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Airline Travel with Your Dog

Airline Travel with Your Dog

I’m planning to travel and would like to take my dog with me. What are some of the factors I need to consider before taking him/her on an airplane?
 
Having your dog along for the ride may add enjoyment to your trip, but it's important to keep your dog’s health and safety in mind, so be sure to call the airline well in advance. Familiarize yourself with the airline’s pet requirements so that you can avoid any last minute problems.
 
Here are some basic tips for airline travel with your dog:
  • Take direct flights and try to avoid connections and layovers. This eliminates missed baggage connections and the chance that your dog will be left in extreme weather.
  • Many airlines will allow one pet in coach and one in first class, with some provisions. Some airlines limit the number of pets traveling within the cabin area, so be sure to notify the airline that your dog will be traveling with you. Your dog must be in a standard cage that will fit under the seat and must not disturb your fellow travelers. Obviously, only small dogs qualify for this type of accommodation.
  • Seek the advice of your veterinarian before traveling. Update all vaccinations and take all necessary health papers with you. A health certificate for your dog will be required for all interstate, and many intrastate, flights. If you are traveling to a foreign country, be aware that many countries require a specific health certificate. It may take several days or even weeks for your veterinarian to acquire the appropriate forms, so plan well in advance. You might also inquire about possible requirements to quarantine your dog should you be traveling to a foreign country or an island.
  • If possible, use airlines that hand-carry your dog (inside the carrier) to and from the aircraft. Otherwise, the carrier could simply be placed on a conveyor belt.
  • Do not feed your dog for six hours before the flight, but allow water until flight time. Water should also be available in the carrier. Give the dog fresh water as soon as you arrive at your destination.
  • Avoid the busiest travel times so airline personnel will have extra time to handle your dog.
  • Do not tranquilize your dog without first discussing it with your veterinarian.
  • Make sure the carrier has specific feeding and identification labels permanently attached.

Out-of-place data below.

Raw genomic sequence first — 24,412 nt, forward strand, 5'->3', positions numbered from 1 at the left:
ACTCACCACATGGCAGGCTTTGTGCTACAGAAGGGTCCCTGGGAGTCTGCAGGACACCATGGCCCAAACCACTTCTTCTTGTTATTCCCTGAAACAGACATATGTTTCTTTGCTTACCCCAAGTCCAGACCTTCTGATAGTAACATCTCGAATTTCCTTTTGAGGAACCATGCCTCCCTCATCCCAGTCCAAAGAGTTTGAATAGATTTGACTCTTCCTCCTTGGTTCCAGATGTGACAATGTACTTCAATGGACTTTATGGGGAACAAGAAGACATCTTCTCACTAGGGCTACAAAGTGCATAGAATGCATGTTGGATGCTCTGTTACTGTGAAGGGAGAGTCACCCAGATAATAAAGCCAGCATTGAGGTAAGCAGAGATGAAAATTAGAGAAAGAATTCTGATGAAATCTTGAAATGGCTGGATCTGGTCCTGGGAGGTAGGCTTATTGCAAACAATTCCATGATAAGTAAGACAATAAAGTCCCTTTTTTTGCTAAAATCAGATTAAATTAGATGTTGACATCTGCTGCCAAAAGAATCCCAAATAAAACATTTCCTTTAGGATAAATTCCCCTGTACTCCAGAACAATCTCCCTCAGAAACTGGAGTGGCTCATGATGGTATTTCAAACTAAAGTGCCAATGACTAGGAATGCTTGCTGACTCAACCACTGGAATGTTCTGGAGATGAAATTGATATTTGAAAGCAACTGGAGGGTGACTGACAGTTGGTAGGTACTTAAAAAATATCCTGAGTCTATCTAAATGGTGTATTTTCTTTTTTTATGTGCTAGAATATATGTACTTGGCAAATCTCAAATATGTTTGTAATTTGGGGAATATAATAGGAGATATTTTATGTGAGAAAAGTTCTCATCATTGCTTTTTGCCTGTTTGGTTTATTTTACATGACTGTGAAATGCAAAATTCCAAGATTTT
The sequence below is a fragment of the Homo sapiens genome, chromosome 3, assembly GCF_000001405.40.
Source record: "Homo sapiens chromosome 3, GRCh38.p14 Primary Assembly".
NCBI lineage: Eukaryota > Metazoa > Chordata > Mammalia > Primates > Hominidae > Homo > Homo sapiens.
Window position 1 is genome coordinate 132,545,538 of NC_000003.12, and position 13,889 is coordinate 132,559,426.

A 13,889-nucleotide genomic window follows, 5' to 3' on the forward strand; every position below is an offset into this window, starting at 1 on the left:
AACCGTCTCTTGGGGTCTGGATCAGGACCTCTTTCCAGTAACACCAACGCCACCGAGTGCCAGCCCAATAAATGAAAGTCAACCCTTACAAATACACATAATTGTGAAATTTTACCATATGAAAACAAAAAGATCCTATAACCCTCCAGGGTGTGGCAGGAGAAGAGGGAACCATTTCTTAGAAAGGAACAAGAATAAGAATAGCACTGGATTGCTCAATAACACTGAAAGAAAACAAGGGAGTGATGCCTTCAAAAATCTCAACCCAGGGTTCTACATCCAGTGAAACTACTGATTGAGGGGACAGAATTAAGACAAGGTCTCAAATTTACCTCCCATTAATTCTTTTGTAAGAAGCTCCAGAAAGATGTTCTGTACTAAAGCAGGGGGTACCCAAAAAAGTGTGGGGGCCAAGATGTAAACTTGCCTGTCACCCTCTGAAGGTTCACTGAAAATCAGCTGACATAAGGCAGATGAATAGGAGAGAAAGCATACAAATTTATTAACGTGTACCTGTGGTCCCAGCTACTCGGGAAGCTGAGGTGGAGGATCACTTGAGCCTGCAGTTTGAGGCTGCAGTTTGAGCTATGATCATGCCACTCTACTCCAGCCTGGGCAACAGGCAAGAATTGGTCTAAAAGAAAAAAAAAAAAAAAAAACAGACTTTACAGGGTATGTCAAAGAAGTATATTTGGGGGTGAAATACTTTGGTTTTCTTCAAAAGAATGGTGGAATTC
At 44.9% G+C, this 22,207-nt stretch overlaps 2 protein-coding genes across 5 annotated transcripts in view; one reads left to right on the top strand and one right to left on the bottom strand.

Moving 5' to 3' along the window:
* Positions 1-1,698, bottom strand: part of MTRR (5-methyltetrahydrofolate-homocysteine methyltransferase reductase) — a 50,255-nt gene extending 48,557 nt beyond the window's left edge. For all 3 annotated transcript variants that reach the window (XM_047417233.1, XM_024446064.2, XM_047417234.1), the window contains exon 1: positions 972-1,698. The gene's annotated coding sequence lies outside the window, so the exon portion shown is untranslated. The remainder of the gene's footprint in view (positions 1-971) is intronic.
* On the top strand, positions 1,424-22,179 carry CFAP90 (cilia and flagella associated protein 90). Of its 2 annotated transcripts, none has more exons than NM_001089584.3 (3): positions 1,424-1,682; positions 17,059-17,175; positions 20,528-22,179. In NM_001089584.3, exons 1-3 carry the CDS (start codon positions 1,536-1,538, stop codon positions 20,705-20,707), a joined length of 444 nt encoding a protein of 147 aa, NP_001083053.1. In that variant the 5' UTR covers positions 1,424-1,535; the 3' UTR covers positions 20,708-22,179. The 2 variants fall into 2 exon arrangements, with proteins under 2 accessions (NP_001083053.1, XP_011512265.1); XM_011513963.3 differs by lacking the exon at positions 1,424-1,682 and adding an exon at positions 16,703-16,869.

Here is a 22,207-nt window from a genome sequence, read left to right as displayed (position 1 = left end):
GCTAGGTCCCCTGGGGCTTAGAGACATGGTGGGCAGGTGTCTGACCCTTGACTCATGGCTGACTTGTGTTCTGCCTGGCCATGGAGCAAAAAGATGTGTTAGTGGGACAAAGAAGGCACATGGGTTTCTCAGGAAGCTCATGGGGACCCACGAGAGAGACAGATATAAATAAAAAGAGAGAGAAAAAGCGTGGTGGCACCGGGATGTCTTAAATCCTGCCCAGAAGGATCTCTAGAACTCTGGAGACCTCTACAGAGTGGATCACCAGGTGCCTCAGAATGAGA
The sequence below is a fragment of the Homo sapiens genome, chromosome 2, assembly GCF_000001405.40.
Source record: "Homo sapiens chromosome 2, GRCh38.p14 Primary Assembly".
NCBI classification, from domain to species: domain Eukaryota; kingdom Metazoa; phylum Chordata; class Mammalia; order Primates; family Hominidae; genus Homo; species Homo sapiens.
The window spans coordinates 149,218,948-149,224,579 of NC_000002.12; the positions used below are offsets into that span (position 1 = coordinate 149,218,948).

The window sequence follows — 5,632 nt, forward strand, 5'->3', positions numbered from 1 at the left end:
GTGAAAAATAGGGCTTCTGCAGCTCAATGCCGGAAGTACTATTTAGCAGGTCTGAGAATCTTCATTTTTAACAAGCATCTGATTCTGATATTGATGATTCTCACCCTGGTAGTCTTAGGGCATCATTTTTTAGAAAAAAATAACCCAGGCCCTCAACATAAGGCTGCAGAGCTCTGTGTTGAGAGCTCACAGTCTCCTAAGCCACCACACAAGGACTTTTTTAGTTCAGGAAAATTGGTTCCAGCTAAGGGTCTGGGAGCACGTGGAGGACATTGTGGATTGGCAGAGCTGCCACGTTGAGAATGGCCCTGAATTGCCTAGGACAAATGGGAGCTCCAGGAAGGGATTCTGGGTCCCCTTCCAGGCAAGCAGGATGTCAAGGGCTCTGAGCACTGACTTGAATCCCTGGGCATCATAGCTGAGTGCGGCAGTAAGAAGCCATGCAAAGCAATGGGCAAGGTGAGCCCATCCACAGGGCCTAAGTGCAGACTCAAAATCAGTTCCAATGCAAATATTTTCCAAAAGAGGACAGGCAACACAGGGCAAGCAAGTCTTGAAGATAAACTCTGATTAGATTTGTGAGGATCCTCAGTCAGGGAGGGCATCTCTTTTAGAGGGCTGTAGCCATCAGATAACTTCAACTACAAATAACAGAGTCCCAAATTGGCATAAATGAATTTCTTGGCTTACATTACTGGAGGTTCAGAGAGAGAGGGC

• Baggage liability limitations may apply to your dog. Check your ticket for liability limits or, better yet, speak directly with the airline. If you are traveling with an economically valuable pet, you may want to purchase additional liability insurance.
  • Be aware that airline travel may pose a risk for dogs with a pre-existing medical problem. For example, you should give serious thought to traveling by plane with a dog who has kidney or heart disease. Also, studies have shown that short-faced breeds of dogs (English Bulldogs, Boston Terriers, Pekinese) do not travel well in certain situations. Discuss these issues with your veterinarian prior to travel.
 
What do I need to consider when buying a travel carrier?
 
Your dog's travel carrier will be his/her "home" for much of your trip. It's important to choose the right one. Here are some helpful guidelines:
  • The carrier should be large enough for your dog to stand up and turn around freely.
  • The walls of the carrier should be strong and waterproof. This will prevent crushing and urine leakage.
  • There must be adequate ventilation on at least three sides of the carrier.
  • The carrier must have sturdy handles for baggage personnel to use.
  • The carrier should have a water tray that is accessible from the outside so that water can be added if needed.
  • Cover the bottom of the carrier with an absorbant covering or underpad. You can purchase these at many pharmacies.
Pet stores, breeders and kennels usually sell carriers that meet these requirements. Some airlines also sell carriers that they prefer to use. Check with the airline to see if they have other requirements.
 
Try to familiarize your dog with the travel carrier before you leave for your trip. Let your dog play inside with the door both open and closed. This will help eliminate some of your dog's stress during the trip.
 
Is there any other advice that might be useful as I prepare for my trip?
 
By applying a few common sense rules, you can keep your traveling dog safe and sound.
  • Arrange ahead of time to stay in a hotel that allows pets. Many bookstores carry travel guidebooks with this type of information. 
  • Make sure that your dog wears a collar with an identification tag securely fastened. It should have your name, address and telephone number on it.
  • Always travel with a leash-harness for your dog. This is more secure than a collar. Familiarize your dog with the harness before the trip. Attach your dog's leash while it is still inside the cage. Outside the cage, a frightened dog can easily run away before you have a chance to secure it.
  • If you leave your dog unattended in lodging rooms, make sure that there is no opportunity for escape. Leave the dog in the cage or in the bathroom. Be sure to inform housekeeping personnel of your dog and ask that they wait until you return before entering the room.
  • Should your pet get lost, contact a local animal control officer.
 
Remember, advance planning is vital to making the trip an enjoyable experience for both you and your dog.
 
See Airline Travel with Your Cat
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